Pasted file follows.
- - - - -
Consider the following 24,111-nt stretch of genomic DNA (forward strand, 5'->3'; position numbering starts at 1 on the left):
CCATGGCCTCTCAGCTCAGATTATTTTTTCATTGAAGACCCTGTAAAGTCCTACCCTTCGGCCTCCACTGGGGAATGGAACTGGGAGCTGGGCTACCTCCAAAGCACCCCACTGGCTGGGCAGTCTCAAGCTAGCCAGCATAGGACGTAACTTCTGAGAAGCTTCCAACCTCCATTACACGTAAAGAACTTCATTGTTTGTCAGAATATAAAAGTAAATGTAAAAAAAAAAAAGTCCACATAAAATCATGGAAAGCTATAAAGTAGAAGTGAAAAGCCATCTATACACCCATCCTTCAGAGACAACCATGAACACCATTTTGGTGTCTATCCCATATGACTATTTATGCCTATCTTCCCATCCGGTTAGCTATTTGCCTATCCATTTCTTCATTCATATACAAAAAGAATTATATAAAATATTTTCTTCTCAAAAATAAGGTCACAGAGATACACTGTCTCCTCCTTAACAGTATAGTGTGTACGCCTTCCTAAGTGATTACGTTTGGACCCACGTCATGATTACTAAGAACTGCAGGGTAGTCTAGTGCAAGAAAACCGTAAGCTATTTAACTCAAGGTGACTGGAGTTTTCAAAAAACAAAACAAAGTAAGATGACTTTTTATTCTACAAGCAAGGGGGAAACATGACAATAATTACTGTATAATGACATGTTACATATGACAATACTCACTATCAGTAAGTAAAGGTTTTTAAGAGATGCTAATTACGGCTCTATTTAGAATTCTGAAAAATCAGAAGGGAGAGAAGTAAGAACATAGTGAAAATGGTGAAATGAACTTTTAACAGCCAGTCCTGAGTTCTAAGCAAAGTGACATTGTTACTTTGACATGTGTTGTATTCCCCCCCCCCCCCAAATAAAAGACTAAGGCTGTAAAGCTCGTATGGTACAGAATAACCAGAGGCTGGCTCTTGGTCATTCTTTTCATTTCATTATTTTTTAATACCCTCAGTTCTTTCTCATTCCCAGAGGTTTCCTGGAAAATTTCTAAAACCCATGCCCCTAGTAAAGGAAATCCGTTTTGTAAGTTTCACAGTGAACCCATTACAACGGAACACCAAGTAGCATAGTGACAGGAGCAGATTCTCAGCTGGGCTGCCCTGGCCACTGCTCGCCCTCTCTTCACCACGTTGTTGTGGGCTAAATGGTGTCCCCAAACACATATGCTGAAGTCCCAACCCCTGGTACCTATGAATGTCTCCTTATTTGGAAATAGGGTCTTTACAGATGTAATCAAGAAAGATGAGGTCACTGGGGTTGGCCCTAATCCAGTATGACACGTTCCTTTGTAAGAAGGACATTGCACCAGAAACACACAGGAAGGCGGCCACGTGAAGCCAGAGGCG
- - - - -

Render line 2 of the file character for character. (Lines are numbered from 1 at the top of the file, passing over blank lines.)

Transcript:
CCATGGCCTCTCAGCTCAGATTATTTTTTCATTGAAGACCCTGTAAAGTCCTACCCTTCGGCCTCCACTGGGGAATGGAACTGGGAGCTGGGCTACCTCCAAAGCACCCCACTGGCTGGGCAGTCTCAAGCTAGCCAGCATAGGACGTAACTTCTGAGAAGCTTCCAACCTCCATTACACGTAAAGAACTTCATTGTTTGTCAGAATATAAAAGTAAATGTAAAAAAAAAAAAGTCCACATAAAATCATGGAAAGCTATAAAGTAGAAGTGAAAAGCCATCTATACACCCATCCTTCAGAGACAACCATGAACACCATTTTGGTGTCTATCCCATATGACTATTTATGCCTATCTTCCCATCCGGTTAGCTATTTGCCTATCCATTTCTTCATTCATATACAAAAAGAATTATATAAAATATTTTCTTCTCAAAAATAAGGTCACAGAGATACACTGTCTCCTCCTTAACAGTATAGTGTGTACGCCTTCCTAAGTGATTACGTTTGGACCCACGTCATGATTACTAAGAACTGCAGGGTAGTCTAGTGCAAGAAAACCGTAAGCTATTTAACTCAAGGTGACTGGAGTTTTCAAAAAACAAAACAAAGTAAGATGACTTTTTATTCTACAAGCAAGGGGGAAACATGACAATAATTACTGTATAATGACATGTTACATATGACAATACTCACTATCAGTAAGTAAAGGTTTTTAAGAGATGCTAATTACGGCTCTATTTAGAATTCTGAAAAATCAGAAGGGAGAGAAGTAAGAACATAGTGAAAATGGTGAAATGAACTTTTAACAGCCAGTCCTGAGTTCTAAGCAAAGTGACATTGTTACTTTGACATGTGTTGTATTCCCCCCCCCCCCCAAATAAAAGACTAAGGCTGTAAAGCTCGTATGGTACAGAATAACCAGAGGCTGGCTCTTGGTCATTCTTTTCATTTCATTATTTTTTAATACCCTCAGTTCTTTCTCATTCCCAGAGGTTTCCTGGAAAATTTCTAAAACCCATGCCCCTAGTAAAGGAAATCCGTTTTGTAAGTTTCACAGTGAACCCATTACAACGGAACACCAAGTAGCATAGTGACAGGAGCAGATTCTCAGCTGGGCTGCCCTGGCCACTGCTCGCCCTCTCTTCACCACGTTGTTGTGGGCTAAATGGTGTCCCCAAACACATATGCTGAAGTCCCAACCCCTGGTACCTATGAATGTCTCCTTATTTGGAAATAGGGTCTTTACAGATGTAATCAAGAAAGATGAGGTCACTGGGGTTGGCCCTAATCCAGTATGACACGTTCCTTTGTAAGAAGGACATTGCACCAGAAACACACAGGAAGGCGGCCACGTGAAGCCAGAGGCG